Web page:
There was no doubt it was torture but there was support out on the junctions and I had a brilliant experience in the middle of it that made me laugh and got the spirits going! As I ran through a forested section of the road I saw 6 eyes bearing downing the trail at tremendous speed. Once in view I saw that there were 3 badgers closing in on me at full tilt. The badgers ran passed my feet and on down the road as if I wasn’t there. Had I been on the trail a few days I would say I was hallucinating. There was a sight you don’t see mid race too often. But then this is a full day of adventure racing in Donegal and anything can happen. The final few kilometres on the road were sore and slow but I found myself on the home straight before I knew what was going on. I could hear the mike call out my name and the crowd cheering as I made for the line. I flashed my headlight as I crossed over and felt an amazing relief lift from my shoulders as I realised I had just finished one of the toughest 24hour races out there. All the training and all the effort came down to this. It is only now three days later that I am starting to understand what an incredible achievement it is for everyone that takes part in this race. To test yourself this way is amazing both physically and mentally.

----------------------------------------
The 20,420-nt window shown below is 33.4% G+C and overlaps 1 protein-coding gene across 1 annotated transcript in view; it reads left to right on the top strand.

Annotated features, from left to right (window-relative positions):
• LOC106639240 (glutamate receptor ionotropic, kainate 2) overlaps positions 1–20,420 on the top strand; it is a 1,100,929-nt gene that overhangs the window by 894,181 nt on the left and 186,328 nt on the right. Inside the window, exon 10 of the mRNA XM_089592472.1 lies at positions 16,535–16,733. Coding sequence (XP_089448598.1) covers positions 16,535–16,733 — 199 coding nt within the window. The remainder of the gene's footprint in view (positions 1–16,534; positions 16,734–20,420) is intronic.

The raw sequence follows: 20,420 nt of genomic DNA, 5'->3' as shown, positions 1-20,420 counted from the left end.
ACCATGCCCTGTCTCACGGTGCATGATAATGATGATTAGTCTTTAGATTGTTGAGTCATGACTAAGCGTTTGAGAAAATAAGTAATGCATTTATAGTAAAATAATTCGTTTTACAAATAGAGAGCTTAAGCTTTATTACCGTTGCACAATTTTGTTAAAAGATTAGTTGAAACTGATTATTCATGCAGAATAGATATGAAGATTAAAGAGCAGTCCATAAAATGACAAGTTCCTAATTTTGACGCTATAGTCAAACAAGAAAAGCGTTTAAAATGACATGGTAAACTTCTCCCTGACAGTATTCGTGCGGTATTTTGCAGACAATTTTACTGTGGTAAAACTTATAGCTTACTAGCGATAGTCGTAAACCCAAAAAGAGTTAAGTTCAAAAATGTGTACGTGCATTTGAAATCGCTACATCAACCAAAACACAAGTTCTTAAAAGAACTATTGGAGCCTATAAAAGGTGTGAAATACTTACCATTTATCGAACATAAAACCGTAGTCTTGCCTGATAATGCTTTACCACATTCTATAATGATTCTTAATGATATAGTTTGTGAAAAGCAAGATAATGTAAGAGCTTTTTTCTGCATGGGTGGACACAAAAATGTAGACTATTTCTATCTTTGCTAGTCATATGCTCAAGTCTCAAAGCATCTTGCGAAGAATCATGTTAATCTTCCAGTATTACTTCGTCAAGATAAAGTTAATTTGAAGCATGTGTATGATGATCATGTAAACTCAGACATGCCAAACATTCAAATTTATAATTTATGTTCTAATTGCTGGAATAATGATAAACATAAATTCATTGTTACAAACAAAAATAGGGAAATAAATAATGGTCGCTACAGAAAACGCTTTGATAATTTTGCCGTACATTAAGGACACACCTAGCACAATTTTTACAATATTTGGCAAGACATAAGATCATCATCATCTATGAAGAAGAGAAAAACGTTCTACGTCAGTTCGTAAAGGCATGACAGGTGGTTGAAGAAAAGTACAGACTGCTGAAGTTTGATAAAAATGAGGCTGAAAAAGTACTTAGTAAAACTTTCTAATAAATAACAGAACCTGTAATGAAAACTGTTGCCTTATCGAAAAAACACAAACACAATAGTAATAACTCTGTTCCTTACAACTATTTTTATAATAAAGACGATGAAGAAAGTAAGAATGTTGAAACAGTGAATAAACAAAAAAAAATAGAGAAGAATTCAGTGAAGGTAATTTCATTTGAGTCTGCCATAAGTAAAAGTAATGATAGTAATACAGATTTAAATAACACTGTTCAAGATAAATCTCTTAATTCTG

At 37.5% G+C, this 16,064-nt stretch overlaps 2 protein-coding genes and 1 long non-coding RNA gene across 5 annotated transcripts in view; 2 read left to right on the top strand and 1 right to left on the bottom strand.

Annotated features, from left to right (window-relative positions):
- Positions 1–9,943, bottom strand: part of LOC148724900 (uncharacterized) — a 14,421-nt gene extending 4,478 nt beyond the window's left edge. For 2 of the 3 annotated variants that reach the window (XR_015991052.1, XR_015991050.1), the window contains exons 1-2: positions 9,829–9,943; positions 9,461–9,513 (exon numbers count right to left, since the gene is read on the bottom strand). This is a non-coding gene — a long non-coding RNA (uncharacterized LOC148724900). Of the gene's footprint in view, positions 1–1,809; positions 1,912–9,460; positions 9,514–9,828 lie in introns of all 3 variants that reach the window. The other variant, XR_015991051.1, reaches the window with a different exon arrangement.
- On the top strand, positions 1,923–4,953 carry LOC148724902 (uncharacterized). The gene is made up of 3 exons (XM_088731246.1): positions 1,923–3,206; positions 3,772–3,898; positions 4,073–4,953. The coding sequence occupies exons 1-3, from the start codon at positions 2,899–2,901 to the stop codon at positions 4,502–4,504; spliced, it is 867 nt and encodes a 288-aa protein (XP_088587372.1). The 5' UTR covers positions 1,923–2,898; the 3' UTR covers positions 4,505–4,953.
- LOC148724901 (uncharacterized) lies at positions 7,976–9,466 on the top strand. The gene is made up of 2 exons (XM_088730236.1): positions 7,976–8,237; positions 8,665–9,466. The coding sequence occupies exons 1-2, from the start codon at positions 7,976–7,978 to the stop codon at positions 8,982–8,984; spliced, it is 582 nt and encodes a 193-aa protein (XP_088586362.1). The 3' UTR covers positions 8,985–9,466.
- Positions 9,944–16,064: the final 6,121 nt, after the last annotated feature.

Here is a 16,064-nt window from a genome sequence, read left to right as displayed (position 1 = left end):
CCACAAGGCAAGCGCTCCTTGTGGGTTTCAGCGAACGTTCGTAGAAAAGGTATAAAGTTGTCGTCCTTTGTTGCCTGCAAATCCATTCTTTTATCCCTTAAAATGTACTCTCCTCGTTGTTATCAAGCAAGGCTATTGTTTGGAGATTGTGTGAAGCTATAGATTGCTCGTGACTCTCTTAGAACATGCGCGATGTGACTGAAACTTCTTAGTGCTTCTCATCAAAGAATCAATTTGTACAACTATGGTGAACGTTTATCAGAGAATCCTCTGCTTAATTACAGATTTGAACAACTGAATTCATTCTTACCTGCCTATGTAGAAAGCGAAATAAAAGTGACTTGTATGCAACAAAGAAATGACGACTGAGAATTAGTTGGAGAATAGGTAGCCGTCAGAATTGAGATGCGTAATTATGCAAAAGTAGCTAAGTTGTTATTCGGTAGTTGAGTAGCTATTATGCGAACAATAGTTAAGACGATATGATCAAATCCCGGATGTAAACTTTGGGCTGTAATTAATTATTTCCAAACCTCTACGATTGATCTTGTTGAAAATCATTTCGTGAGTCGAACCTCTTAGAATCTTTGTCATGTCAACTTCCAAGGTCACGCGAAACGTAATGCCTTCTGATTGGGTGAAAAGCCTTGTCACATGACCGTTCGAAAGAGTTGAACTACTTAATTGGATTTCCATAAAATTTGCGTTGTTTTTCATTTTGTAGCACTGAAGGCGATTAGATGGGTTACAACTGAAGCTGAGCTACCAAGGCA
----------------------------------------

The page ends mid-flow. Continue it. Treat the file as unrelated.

At the finish. 15hours and 21 minutes later!

All in all the Race couldn’t of gone more to plan for me. My transitions were good, my fueling was good, I had no stomach or intestinal issues and I made the finish line. This was all I could of asked for and hopefully it will give me the confidence to try some more of these long distance events.

I have to thank Emma, my family and friends for all the support in the last few months. The training effort since Christmas has been pretty massive but the encouragement from everyone top class. A huge congrats to my training buddies Rachel Nolan and Sinead Keogh, Rachel who won the ladies race in a course record time and Sinead who came 4th. They are  incredible athletes and it has been a pleasure to train with them and make friends with them along the way.